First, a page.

Tennis: Pullin's poise brings spoils back to Britain: The American dream ends before time

Click to follow
The Independent Online
BRITAIN won the Maureen Connolly Trophy with a day to spare, only their fourth victory in the 21 years of the event and the first since 1988. Fittingly, Julie Pullin, a 17-year-old from Sussex, provided the opening and concluding flourishes of the 21 and under women's contest against the United States to make amends for losing her two singles matches when Britain lost 6-5 in Memphis a year ago.

Pullin defeated Pam Nelson, 4-6, 6-3, 6-2 to add to earlier victories by Shirli-Ann Siddall and Lucie Ahl to give Britain a 6-2 lead with three matches to be played today in the event, sponsored by ADT Auctions.

Siddall defeated Lisa Pugliese, 7-5, 3-6, 6-3, in a match between the respective No 5 players. The 19-year-old from Dorset, beset by injuries for most of the year, recovered just when her opponent threatened to take the initiative.

Ahl, the British No 4, atoned for Thursday's loss to Nelson by defeating Nicole Hummel, 7-5, 7-6. The 19-year-old recovered after trailing 1-4 in the first set and kept her nerve after double-faulting to be be broken when serving for the match at 5-3 in the second set. She then saved a set point before going on to win the shoot-out.

A year ago, Pugliese was America's top-ranked player at 18-and-under and had improved her senior world ranking to No 450. Yesterday's match turned back in Siddall's favour in the fifth game of the final set, which the Briton required eight break points to secure.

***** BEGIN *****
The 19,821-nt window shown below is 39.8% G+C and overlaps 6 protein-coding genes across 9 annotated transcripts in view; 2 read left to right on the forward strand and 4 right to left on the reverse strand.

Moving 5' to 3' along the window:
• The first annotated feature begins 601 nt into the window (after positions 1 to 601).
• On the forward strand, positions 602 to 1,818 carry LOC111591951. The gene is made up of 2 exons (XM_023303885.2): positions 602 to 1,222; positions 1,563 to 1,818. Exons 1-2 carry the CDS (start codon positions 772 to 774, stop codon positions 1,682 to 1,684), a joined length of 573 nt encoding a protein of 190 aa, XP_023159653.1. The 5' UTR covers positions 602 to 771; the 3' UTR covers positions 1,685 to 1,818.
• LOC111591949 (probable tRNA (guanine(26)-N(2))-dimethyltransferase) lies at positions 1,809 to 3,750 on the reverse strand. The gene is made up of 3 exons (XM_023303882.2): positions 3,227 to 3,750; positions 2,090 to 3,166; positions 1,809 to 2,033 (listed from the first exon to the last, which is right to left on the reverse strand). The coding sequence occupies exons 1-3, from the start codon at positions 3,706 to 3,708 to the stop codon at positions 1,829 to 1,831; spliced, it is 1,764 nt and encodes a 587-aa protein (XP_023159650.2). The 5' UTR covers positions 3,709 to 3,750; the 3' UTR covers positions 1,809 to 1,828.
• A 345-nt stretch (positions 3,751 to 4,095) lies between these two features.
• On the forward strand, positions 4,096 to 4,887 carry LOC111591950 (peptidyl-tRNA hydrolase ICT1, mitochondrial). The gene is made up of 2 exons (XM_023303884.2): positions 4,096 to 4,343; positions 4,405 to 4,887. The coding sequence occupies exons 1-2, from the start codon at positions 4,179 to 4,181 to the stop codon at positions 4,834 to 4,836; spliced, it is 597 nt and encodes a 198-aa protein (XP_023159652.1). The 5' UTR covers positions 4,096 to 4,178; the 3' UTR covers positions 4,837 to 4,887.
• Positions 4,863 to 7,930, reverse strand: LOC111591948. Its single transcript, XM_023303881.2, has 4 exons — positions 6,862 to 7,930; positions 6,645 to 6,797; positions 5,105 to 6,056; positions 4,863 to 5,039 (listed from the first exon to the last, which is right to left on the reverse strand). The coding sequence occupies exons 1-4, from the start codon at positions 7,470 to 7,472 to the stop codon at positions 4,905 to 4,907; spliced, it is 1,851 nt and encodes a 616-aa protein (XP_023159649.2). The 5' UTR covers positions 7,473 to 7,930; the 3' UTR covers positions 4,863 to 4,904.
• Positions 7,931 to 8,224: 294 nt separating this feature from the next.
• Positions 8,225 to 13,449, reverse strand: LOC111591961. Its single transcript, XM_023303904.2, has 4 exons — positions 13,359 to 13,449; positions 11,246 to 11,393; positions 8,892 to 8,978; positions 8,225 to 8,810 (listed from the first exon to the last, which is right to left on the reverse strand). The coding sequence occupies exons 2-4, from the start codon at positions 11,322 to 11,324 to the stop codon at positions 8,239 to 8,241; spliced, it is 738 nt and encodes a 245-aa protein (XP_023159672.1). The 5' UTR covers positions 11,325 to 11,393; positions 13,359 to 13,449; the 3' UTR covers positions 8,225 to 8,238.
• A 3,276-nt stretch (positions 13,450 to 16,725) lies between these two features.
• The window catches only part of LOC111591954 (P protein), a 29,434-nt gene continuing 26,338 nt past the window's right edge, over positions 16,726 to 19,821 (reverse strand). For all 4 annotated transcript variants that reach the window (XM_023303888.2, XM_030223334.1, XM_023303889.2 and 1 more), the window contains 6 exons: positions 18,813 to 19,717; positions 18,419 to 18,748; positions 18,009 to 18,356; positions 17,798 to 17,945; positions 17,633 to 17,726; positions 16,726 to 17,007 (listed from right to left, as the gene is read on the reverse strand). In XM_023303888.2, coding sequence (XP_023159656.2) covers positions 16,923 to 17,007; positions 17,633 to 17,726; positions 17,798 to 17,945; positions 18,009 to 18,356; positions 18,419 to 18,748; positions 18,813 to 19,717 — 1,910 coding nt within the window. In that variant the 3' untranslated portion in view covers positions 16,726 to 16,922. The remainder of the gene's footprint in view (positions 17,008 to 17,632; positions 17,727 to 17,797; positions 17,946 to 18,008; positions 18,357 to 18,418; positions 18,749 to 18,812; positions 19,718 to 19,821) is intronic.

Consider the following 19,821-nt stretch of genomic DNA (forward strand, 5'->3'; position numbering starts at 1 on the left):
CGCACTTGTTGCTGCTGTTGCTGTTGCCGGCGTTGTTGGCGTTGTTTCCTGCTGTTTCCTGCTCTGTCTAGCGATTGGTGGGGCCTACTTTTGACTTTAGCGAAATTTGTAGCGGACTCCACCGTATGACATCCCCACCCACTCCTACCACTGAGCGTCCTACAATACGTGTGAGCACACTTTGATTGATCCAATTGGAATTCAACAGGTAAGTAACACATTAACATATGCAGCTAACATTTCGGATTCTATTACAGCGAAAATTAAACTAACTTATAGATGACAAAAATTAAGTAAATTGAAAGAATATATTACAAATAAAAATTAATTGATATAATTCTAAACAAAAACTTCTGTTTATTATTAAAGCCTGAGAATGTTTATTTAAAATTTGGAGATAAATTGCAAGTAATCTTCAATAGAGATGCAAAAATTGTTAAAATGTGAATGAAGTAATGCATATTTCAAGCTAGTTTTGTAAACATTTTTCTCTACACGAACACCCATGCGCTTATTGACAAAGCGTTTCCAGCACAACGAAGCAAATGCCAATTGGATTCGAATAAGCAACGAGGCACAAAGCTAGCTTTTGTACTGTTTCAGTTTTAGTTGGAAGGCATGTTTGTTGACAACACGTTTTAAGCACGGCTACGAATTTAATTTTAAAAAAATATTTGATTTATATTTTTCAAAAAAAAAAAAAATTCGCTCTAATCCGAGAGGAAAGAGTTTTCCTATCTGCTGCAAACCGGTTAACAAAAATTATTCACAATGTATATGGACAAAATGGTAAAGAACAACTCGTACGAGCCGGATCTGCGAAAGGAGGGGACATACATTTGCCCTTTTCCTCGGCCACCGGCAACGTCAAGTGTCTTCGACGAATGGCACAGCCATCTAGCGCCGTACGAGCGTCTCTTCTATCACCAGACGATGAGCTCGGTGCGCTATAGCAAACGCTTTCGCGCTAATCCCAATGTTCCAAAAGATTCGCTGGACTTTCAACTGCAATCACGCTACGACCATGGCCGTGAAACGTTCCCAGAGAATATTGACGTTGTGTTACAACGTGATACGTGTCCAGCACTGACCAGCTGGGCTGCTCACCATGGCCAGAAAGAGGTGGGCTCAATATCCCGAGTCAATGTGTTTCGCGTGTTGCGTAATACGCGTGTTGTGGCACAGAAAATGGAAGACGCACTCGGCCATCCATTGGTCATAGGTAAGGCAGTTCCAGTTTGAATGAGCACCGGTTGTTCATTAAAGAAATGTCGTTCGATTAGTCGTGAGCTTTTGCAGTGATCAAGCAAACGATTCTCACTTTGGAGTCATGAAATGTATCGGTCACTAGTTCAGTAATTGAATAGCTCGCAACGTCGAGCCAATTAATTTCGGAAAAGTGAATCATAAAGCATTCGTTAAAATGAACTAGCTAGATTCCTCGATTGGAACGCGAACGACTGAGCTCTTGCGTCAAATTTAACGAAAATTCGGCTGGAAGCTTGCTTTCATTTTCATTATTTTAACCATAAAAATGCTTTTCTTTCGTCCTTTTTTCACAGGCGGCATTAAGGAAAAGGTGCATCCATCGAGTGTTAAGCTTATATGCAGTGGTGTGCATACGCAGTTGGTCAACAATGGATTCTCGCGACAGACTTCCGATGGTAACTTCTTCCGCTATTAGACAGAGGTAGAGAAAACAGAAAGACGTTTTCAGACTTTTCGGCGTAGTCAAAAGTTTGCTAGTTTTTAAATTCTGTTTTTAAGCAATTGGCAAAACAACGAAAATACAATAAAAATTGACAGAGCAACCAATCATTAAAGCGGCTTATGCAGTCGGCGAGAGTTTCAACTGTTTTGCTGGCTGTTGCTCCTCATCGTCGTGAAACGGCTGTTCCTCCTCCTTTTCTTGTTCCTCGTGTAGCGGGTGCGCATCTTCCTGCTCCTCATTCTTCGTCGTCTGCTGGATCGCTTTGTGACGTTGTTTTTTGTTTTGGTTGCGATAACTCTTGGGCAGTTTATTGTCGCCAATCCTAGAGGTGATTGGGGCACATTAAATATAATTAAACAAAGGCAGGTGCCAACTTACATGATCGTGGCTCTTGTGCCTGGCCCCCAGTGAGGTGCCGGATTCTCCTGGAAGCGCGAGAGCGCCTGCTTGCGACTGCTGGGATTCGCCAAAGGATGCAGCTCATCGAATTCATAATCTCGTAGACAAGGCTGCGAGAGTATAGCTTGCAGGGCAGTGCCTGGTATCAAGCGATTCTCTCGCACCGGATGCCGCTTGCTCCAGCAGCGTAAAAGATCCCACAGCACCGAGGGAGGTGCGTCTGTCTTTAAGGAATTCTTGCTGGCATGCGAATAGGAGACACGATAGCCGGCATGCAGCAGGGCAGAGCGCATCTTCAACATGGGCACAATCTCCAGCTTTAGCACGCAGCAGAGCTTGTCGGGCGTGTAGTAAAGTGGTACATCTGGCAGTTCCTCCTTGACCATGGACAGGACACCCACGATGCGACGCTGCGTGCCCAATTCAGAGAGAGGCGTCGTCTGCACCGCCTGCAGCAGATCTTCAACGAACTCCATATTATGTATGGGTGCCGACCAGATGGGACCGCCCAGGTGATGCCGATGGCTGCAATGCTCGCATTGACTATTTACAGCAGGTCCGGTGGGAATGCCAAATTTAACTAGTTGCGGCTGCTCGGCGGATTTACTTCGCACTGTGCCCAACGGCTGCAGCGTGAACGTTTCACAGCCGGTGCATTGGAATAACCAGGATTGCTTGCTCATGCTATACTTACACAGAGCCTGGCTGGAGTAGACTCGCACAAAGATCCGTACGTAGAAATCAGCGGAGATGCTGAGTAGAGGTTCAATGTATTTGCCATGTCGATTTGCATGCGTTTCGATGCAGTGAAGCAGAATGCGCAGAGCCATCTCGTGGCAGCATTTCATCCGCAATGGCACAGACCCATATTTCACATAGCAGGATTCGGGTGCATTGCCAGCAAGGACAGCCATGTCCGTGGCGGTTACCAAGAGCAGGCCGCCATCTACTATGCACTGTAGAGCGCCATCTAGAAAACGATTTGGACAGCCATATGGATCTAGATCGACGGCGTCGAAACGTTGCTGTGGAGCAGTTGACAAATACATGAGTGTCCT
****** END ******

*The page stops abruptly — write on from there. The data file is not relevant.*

The Americans desperately needed character after Siddall gave Britain a 4-1 lead. They could hardly have found a bigger one than the ambidextrous Rachel Jensen, who serves right-handed and hits groundstrokes left-handed.

Jensen, a late substitute, won an entertaining, if erratic, contest against the British No 2, Karen Cross, 6-4, 7-6, to give the Americans a temporary respite. On Tuesday afternoon, Jensen was practising at the Nick Bollettieri Academy in Florida when she was asked if she would like to travel to Scotland as a replacement for the injured American No 1, Anne Miller. 'Sure,' she said, 'I'll just hit a few more balls.' She was then informed she had an hour to catch a plane from Sarasota in order to connect with an 8.40pm flight to Glasgow.

Jensen did just enough yesterday to confuse Cross, a 19-year-old left-hander from Devon, to win 6-4, 7-6. Ahl and Pullin ensured that Jensen's team-mates did not capitalise further. Sterling Albion.